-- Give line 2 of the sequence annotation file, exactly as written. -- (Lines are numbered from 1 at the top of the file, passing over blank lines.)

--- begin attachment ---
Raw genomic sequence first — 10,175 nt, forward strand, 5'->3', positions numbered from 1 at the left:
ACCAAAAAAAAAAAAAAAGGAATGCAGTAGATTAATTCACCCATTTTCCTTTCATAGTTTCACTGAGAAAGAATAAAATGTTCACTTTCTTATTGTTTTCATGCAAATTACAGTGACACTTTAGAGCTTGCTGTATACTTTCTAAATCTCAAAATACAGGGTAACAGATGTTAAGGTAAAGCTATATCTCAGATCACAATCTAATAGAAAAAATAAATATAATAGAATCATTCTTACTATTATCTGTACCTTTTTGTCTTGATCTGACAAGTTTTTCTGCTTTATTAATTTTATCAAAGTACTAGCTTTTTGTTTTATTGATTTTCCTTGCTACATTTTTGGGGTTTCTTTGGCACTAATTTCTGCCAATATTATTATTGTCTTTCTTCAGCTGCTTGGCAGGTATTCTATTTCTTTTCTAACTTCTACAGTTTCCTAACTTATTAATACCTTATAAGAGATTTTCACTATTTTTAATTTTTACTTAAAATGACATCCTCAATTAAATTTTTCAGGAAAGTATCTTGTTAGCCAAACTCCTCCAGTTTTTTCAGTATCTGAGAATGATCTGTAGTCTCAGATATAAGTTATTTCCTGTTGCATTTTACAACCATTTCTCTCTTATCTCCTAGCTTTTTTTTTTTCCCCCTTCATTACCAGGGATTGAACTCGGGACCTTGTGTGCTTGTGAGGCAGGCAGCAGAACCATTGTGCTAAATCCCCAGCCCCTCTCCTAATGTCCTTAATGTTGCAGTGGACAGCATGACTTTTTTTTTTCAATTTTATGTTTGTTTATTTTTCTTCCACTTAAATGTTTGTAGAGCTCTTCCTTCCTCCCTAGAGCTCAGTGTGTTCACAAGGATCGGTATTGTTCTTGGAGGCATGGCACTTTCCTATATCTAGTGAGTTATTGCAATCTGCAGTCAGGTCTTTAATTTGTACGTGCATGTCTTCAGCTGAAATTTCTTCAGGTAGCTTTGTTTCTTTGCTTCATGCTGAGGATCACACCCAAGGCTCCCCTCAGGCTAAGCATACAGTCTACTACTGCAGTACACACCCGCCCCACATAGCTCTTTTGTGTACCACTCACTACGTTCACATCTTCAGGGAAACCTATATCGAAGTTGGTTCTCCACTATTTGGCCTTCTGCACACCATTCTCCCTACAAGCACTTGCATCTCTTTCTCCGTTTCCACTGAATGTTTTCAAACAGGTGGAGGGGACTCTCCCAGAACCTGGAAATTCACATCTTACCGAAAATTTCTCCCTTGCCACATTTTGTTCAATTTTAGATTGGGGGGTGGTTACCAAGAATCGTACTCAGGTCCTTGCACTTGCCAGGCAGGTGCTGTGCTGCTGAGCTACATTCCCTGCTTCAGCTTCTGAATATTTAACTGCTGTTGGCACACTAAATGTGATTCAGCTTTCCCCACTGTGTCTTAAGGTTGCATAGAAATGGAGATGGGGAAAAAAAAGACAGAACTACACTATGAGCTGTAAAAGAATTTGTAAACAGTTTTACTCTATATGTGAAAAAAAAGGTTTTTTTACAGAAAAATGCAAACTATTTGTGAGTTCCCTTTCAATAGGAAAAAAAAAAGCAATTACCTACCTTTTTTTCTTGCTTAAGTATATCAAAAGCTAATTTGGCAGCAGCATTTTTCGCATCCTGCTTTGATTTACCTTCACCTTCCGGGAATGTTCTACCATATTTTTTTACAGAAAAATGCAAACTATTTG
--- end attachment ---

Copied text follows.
ACCAAAAAAAAAAAAAAAGGAATGCAGTAGATTAATTCACCCATTTTCCTTTCATAGTTTCACTGAGAAAGAATAAAATGTTCACTTTCTTATTGTTTTCATGCAAATTACAGTGACACTTTAGAGCTTGCTGTATACTTTCTAAATCTCAAAATACAGGGTAACAGATGTTAAGGTAAAGCTATATCTCAGATCACAATCTAATAGAAAAAATAAATATAATAGAATCATTCTTACTATTATCTGTACCTTTTTGTCTTGATCTGACAAGTTTTTCTGCTTTATTAATTTTATCAAAGTACTAGCTTTTTGTTTTATTGATTTTCCTTGCTACATTTTTGGGGTTTCTTTGGCACTAATTTCTGCCAATATTATTATTGTCTTTCTTCAGCTGCTTGGCAGGTATTCTATTTCTTTTCTAACTTCTACAGTTTCCTAACTTATTAATACCTTATAAGAGATTTTCACTATTTTTAATTTTTACTTAAAATGACATCCTCAATTAAATTTTTCAGGAAAGTATCTTGTTAGCCAAACTCCTCCAGTTTTTTCAGTATCTGAGAATGATCTGTAGTCTCAGATATAAGTTATTTCCTGTTGCATTTTACAACCATTTCTCTCTTATCTCCTAGCTTTTTTTTTTTCCCCCTTCATTACCAGGGATTGAACTCGGGACCTTGTGTGCTTGTGAGGCAGGCAGCAGAACCATTGTGCTAAATCCCCAGCCCCTCTCCTAATGTCCTTAATGTTGCAGTGGACAGCATGACTTTTTTTTTTCAATTTTATGTTTGTTTATTTTTCTTCCACTTAAATGTTTGTAGAGCTCTTCCTTCCTCCCTAGAGCTCAGTGTGTTCACAAGGATCGGTATTGTTCTTGGAGGCATGGCACTTTCCTATATCTAGTGAGTTATTGCAATCTGCAGTCAGGTCTTTAATTTGTACGTGCATGTCTTCAGCTGAAATTTCTTCAGGTAGCTTTGTTTCTTTGCTTCATGCTGAGGATCACACCCAAGGCTCCCCTCAGGCTAAGCATACAGTCTACTACTGCAGTACACACCCGCCCCACATAGCTCTTTTGTGTACCACTCACTACGTTCACATCTTCAGGGAAACCTATATCGAAGTTGGTTCTCCACTATTTGGCCTTCTGCACACCATTCTCCCTACAAGCACTTGCATCTCTTTCTCCGTTTCCACTGAATGTTTTCAAACAGGTGGAGGGGACTCTCCCAGAACCTGGAAATTCACATCTTACCGAAAATTTCTCCCTTGCCACATTTTGTTCAATTTTAGATTGGGGGGTGGTTACCAAGAATCGTACTCAGGTCCTTGCACTTGCCAGGCAGGTGCTGTGCTGCTGAGCTACATTCCCTGCTTCAGCTTCTGAATATTTAACTGCTGTTGGCACACTAAATGTGATTCAGCTTTCCCCACTGTGTCTTAAGGTTGCATAGAAATGGAGATGGGGAAAAAAAAGACAGAACTACACTATGAGCTGTAAAAGAATTTGTAAACAGTTTTACTCTATATGTGAAAAAAAAGGTTTTTTTACAGAAAAATGCAAACTATTTGTGAGTTCCCTTTCAATAGGAAAAAAAAAAGCAATTACCTACCTTTTTTTCTTGCTTAAGTATATCAAAAGCTAATTTGGCAGCAGCATTTTTCGCATCCTGCTTTGATTTACCTTCACCTTCCGGGAATGTTCTACCATATTTTTTTACAGAAAAATGCAAACTATTTG